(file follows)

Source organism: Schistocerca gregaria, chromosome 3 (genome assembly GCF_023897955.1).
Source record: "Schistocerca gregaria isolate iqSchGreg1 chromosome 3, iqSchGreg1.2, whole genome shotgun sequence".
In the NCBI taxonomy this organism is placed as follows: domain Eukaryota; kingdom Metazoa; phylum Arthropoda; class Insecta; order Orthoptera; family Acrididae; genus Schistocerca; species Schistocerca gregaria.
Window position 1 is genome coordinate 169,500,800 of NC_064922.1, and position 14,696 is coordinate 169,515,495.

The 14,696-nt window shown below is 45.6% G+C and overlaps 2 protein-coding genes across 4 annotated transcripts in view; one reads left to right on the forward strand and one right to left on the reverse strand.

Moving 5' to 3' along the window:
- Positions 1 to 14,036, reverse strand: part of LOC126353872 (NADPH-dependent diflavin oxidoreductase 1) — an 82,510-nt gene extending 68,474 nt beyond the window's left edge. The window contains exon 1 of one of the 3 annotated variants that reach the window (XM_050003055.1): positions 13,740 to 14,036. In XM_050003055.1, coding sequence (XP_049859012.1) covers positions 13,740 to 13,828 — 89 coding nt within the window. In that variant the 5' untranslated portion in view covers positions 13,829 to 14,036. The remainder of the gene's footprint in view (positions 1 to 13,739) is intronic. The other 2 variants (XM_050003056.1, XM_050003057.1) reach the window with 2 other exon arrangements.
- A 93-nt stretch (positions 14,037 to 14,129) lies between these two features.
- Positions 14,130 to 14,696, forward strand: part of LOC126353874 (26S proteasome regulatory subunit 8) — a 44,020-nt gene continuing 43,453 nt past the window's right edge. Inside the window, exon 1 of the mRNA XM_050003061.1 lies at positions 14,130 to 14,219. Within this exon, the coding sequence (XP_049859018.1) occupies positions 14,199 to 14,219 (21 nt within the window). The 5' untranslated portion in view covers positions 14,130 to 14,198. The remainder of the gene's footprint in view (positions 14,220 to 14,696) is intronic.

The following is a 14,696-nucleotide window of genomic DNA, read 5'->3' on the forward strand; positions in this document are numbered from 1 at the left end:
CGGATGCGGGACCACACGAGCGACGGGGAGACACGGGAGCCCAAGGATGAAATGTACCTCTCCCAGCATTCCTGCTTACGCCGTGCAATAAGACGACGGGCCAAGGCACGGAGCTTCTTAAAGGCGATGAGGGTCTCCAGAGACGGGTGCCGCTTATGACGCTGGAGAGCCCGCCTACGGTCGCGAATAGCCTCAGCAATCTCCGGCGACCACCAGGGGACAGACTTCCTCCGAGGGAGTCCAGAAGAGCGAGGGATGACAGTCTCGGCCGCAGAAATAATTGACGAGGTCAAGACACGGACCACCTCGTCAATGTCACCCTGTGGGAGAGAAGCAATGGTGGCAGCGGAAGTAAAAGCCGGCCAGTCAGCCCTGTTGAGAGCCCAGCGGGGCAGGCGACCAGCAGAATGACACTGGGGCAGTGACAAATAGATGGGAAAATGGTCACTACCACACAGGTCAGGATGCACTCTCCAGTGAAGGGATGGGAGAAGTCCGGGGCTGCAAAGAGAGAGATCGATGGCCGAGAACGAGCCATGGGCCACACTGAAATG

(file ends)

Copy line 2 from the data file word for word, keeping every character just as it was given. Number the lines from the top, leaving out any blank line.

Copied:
Source record: "Schistocerca gregaria isolate iqSchGreg1 chromosome 3, iqSchGreg1.2, whole genome shotgun sequence".